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The next night we tried again with a different streaming platform – HBO Max. The first movie recommended on my husband's profile was The Last Duel. This sounded familiar, why hadn't we seen it? It has Villanelle, Darth Vader, Good Will Hunting, and Batman in a movie that looks to take place in Medieval times. We hit play… and we did stick through to the end but this movie has a TON of trigger warnings.

the last duel knight
Let's duel to the death, not because either of us gives a damn about Marguerite but because we have to prove who has the bigger d*ck.

I started listing all the trigger warnings for The Last Duel but I think just listing them would be a trigger to many. This is a movie essentially about a rape that happened in history. It is told from the perspective of three individuals involved – the husband, the alleged rapist, and the woman who says she was raped. The two men's perspectives are based on history and fact, the one of the woman is fiction since back in Medieval France the stories of women weren't often documented.

the last duel scene
Look dude, I know I am a hot mess but taking away my land ain't cool. And maybe showing up at the party celebrating the other person who got my land to complain wasn't the best idea but who ever said I had good ideas?

The acting is fantastic. My husband didn't even recognize Ben Affleck. Jodie Comer can tell a whole story with a simple facial expression, she made me cry and cringe and her expressions are imprinted on my mind. Matt Damon rocked as a jealous prideful knight. Harriet Walter played a bitter, nasty older woman who explained how she ended up that way with such nuance. Adam Driver… played Adam Driver. And when researching the true story the movie was based on, I found he was almost two decades younger than the man he was portraying.

adam driver
Come on girl, nobody can resist Jacques Le Gris, especially when the 50-something man is portrayed by a 38-year-old.

If they had chosen an actor closer to Damon's age (both Jean de Carrouges/Damon's role and Jacques Le Gris/Driver's role were in their 50's when the event took place) I think it would have been clearer that this centuries-long debate as to who was telling the truth was a bunch of patriarchal bullshit. Just as I bitched about with the movie The Dig, playing with the ages of real individuals warps history.

the last duel ben
Whassup bro? Wanna kiss my wife?

This movie was interesting in how it told the same exact story from three perspectives. It's a prime example of how there are three sides to every story, how men think rape is consensual, how someone can look supportive and loving but those intimately involved know otherwise, and how the only reason women have any rights today is because of women like Marguerite de Carrouges who spoke up even when they knew they were risking everything.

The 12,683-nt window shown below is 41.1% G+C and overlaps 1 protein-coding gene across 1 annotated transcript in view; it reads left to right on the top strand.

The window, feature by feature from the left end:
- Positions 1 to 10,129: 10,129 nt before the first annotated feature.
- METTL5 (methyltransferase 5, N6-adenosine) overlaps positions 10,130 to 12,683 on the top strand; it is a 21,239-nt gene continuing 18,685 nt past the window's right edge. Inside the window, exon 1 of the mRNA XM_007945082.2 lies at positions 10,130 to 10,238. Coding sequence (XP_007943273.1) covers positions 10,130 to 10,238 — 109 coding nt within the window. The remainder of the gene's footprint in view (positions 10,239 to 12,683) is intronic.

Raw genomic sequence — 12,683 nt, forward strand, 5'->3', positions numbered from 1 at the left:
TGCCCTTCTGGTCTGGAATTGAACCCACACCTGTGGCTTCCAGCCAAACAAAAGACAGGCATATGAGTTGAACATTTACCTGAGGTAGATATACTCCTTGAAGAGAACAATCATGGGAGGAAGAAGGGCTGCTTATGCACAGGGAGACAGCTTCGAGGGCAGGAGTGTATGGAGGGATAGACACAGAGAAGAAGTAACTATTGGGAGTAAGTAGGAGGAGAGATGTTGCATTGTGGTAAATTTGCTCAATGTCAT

If you're okay with really gory violence and incredibly vivid rape scenes, then go ahead and watch this film. But this film is based upon a book, and there is a lot of research about this case that doesn't require experiencing the worst aspects of the story in full-color HD stereo. For a quick primer, here is an article from The Smithsonian. It's an interesting story to research, but it's totally okay to pass on watching it.

yellowjackets reunion

Okay, on a good note, we finished Season 1 of Yellowjackets on Showtime and dang… this show is amazing. You can't even conceive of what happens next, but not in a “this is ridiculous” way but in a “my brain was on this journey but I didn't even see that corridor and now I'm excited to go down it” way.

yellowjackets bear

For those who are like oh yeah, big deal I didn't watch Game of Thrones or The Walking Dead or Dexter or Schitt's Creek (why NOT?!?!?!) or whatever trendy show, I'll live if I don't watch Yellowjackets, I feel you. The only one I mentioned above that I have actually watched myself is Schitt's Creek (and have watched twice since the first round was without my kid who obviously had to see it too). But Yellowjackets is especially good if you're around my age.

yellowjackets van

I graduated from high school in 1993, the folks in this show graduated in 1996. The music, the trends, the priorities, and how they grew up and look now and dress now all add to this show. And this show is about strong women. Complicated, confused, emotional, human, but strong women who make mistakes but also make some damn good decisions in difficult situations.

yellowjackets shauna

The men aren't all jerks; in fact most of the men as you go through the series you find they are pretty okay. They're also human and make mistakes and are confused, complicated, and have emotion. I appreciate entertainment that can show a strong woman without resorting to belittling men. There are no obvious villains or heroes, young and grown women are seen as cool and smart and strong regardless of sexual orientation, appearance, or economic standing. All that and it's an on the edge of your seat thriller that keeps throwing you for a loop.